From time to time, a performance related issue will come up on the BizTalk Forum that has its roots in Message flood scenarios.  It seems the most common scenario is large file processing where thousands to tens of thousands of Messages are queued simultaneously to an Orchestration or Send Port.

When this happens to Orchestrations, throttling will kick in which can sometime be challenging to tune if BizTalk doesn’t make the right choices or if the system is not sized for flood scenarios.  Equally challenging is overdriving a target system through a Send Port since we may have little or no influence on that system.

To flatten the peak activity in these scenarios, the app can implement a Resource Dispenser Pattern where Messages are tagged or queued for a limited number of receiving service instances, either Orchestrations or Send Ports.  Unfortunately, Bing or that other search engine…what’s its name? ;), don’t seem to know of any good examples.

So, this article presents a simple Resource Dispenser Orchestration that targets a limited number of LOB Send Ports.

The Concept

The Resource Dispenser Orchestration is just a Receive/Send with a Message Assignment Shape that sets two Context Properties:

  • Resource – Identifies the resource being limited.
  • QueueId – The instance of the Resource to receive this Message.

In order to Promote these Context Properties so that can be used for Routing, the Send Port Initializes a Correlation Set.

For this sample, there are three Send Ports, each with a Filter by Resource and QueueId that picks up the published Messages.

Property Schema

The first item to implement is a custom Property Schema to tag the resource assigned Messages.

The properties must use the Property Schema Base of MessageContextPropertyBase so they can be set in the Orchestration.  Resource is Data Type xs:string while QueueId is Data Type xs:int.

The Orchestration

Here are all of the Orchestration Designer items:

Setting up the Queued Message

The first step is to assign the QueuedLOBUpdate message which is just a copy from the received LOBUpdateToQueue.

The second step is to initialize an instance of .NET’s Random class.  We’ll use this to generate the QueueId.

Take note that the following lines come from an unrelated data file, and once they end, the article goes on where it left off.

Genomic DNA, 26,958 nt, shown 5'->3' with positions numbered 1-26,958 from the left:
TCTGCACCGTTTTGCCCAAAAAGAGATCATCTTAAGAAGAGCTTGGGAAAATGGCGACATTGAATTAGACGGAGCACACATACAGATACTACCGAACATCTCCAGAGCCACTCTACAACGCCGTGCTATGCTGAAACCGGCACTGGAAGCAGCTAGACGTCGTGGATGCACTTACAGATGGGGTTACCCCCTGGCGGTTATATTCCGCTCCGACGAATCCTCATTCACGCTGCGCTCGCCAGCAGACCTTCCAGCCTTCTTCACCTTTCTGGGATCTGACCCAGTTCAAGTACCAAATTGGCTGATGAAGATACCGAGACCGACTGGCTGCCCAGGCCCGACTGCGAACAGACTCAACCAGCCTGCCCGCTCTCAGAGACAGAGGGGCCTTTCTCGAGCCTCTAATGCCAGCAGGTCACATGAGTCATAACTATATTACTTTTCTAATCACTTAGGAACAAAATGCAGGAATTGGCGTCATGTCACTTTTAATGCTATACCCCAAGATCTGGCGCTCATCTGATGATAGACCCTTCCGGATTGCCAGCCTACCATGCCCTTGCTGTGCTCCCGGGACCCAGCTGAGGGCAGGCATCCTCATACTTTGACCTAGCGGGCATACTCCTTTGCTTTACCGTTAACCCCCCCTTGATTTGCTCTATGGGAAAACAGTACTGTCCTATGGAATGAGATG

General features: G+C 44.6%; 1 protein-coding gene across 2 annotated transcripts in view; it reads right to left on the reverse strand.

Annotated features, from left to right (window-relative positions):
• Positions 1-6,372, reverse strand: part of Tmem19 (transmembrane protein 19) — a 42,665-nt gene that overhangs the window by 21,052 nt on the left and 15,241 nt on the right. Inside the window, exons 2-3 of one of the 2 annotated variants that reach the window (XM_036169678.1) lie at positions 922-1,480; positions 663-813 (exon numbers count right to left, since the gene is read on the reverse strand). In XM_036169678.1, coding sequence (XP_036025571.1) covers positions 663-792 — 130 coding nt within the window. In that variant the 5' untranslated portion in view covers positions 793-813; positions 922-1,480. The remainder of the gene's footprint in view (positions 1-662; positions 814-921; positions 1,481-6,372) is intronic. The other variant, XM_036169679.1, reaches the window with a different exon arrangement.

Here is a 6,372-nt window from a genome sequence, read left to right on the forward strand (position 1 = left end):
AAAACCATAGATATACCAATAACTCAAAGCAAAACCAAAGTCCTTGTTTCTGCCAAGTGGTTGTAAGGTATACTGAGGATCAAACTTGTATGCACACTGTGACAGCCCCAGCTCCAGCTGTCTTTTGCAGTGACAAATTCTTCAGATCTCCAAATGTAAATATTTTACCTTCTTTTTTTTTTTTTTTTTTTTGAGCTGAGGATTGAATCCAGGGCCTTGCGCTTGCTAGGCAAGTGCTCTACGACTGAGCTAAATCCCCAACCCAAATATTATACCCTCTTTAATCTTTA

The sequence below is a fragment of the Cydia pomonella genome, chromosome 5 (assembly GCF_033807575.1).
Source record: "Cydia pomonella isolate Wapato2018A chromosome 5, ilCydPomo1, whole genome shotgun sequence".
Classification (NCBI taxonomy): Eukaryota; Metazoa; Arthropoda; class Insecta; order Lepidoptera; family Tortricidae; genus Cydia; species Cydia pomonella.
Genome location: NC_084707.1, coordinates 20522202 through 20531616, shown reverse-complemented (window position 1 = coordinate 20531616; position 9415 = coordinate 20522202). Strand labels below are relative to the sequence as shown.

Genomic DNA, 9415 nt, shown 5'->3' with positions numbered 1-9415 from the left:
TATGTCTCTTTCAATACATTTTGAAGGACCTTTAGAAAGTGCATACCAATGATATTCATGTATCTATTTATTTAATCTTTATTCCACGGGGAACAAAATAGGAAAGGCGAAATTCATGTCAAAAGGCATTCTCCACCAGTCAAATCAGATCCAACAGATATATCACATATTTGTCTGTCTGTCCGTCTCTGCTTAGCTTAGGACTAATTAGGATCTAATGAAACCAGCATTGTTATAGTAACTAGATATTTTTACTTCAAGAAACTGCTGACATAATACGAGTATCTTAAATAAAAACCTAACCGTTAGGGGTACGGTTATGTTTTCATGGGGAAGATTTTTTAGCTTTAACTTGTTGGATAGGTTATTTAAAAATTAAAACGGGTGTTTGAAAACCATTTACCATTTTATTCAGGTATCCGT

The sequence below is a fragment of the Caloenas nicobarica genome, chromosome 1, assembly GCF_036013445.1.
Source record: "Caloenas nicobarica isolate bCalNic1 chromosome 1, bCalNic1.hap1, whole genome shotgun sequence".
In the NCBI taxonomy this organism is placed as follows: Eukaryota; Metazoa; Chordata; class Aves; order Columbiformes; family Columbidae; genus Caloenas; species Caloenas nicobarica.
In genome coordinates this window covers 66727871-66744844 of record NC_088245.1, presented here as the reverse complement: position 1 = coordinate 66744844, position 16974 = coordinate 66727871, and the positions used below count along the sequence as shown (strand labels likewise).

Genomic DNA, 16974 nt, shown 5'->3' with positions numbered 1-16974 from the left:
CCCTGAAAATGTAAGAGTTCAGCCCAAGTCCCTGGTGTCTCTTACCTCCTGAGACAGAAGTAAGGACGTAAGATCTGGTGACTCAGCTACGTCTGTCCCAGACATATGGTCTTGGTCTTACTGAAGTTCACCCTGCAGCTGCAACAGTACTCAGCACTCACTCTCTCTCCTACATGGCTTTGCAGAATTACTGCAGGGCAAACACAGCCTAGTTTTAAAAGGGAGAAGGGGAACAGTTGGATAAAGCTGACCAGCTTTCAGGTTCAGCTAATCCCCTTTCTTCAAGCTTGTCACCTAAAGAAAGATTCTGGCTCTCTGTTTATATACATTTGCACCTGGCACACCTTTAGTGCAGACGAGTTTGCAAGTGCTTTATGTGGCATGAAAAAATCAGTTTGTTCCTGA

Finally, the Resource and QueueId Properties are set on QueuedLOBUpdate.

Quick note on Random’s Next() method: parameter represents the upper bound but is not included in the possible outputs.  Because the default lower bound is 0, using 3 will give one of 3 possible values, 0, 1 and 2.  Also, Random will not create an even distribution.  Casual observation was about 40/30/30.

Promoting the Resource Properties

The Correlation Type consists of the two custom Properties, Resource and QueueId.

The Send Shape

The Send Shape initializes the Correlation Set to Promote the two Resource properties.

The Receiving Send Ports

This example considers an LOB application that can handle a maximum of 3 concurrent connections from our BizTalk app.  To accommodate this, there are three Static Send Ports defined in BizTalk Administrator.

The Filter for each Send Port essential similar with the only difference in the QueueId.

The other two Send Ports use a Filter where the QueueId is filtered on 1 and 2.

In this case, the Send Port must be set for Ordered Delivery so each will have only on active instance.


This sample uses Specify Later binding on the Receive Port in order to limit the incoming messages to one Receive Port.  It cannot use MessageType only since that would create a circular path as Messages published by the Orchestration would have the same MessageType property Promoted.

This sample will create a new instance of the Resource Dispense Orchestration for each message.  Applying the same properties in a Pipeline Component would be more efficient.

See Also

Another important place to find a huge amount of BizTalk related articles is the TechNet Wiki itself. The best entry point is BizTalk Server Resources on the TechNet Wiki.